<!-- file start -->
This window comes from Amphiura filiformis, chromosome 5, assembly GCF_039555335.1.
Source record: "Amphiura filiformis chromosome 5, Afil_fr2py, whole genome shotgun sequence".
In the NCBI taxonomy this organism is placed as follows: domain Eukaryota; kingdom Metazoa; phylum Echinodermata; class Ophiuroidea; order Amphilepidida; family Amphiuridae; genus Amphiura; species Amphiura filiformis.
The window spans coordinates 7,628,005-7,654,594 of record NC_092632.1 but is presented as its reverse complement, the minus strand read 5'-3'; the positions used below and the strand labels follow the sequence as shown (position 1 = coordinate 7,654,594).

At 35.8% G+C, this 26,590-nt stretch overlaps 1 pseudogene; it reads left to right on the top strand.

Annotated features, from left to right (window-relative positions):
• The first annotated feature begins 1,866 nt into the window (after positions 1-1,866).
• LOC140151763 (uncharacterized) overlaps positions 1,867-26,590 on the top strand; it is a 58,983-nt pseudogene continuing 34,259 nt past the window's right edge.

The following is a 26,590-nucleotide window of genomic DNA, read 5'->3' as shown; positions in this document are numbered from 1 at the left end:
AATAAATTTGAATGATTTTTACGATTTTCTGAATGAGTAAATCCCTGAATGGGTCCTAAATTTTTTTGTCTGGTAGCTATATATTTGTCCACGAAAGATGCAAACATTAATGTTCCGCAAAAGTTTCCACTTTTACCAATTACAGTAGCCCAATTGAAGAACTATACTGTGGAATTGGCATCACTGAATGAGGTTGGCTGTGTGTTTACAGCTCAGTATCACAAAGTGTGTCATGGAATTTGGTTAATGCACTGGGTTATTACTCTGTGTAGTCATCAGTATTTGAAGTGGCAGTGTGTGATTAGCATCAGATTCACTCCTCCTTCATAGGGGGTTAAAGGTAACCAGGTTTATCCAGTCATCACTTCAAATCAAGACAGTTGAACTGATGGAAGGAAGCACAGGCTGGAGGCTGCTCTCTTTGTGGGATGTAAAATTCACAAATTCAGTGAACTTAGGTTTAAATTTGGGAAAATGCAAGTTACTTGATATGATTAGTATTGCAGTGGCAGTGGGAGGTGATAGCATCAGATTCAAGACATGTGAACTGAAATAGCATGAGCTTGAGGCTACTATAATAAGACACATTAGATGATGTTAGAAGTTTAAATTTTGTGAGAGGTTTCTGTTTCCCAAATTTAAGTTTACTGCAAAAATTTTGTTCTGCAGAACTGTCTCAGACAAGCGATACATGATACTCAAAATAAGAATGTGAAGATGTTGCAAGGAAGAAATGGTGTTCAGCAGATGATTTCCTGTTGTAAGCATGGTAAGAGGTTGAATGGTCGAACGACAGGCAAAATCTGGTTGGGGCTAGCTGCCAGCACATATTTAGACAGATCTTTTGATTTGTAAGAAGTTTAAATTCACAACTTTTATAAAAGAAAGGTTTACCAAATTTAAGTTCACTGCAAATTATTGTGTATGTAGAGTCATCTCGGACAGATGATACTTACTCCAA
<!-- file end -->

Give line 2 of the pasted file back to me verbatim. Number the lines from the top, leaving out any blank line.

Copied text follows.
Source record: "Amphiura filiformis chromosome 5, Afil_fr2py, whole genome shotgun sequence".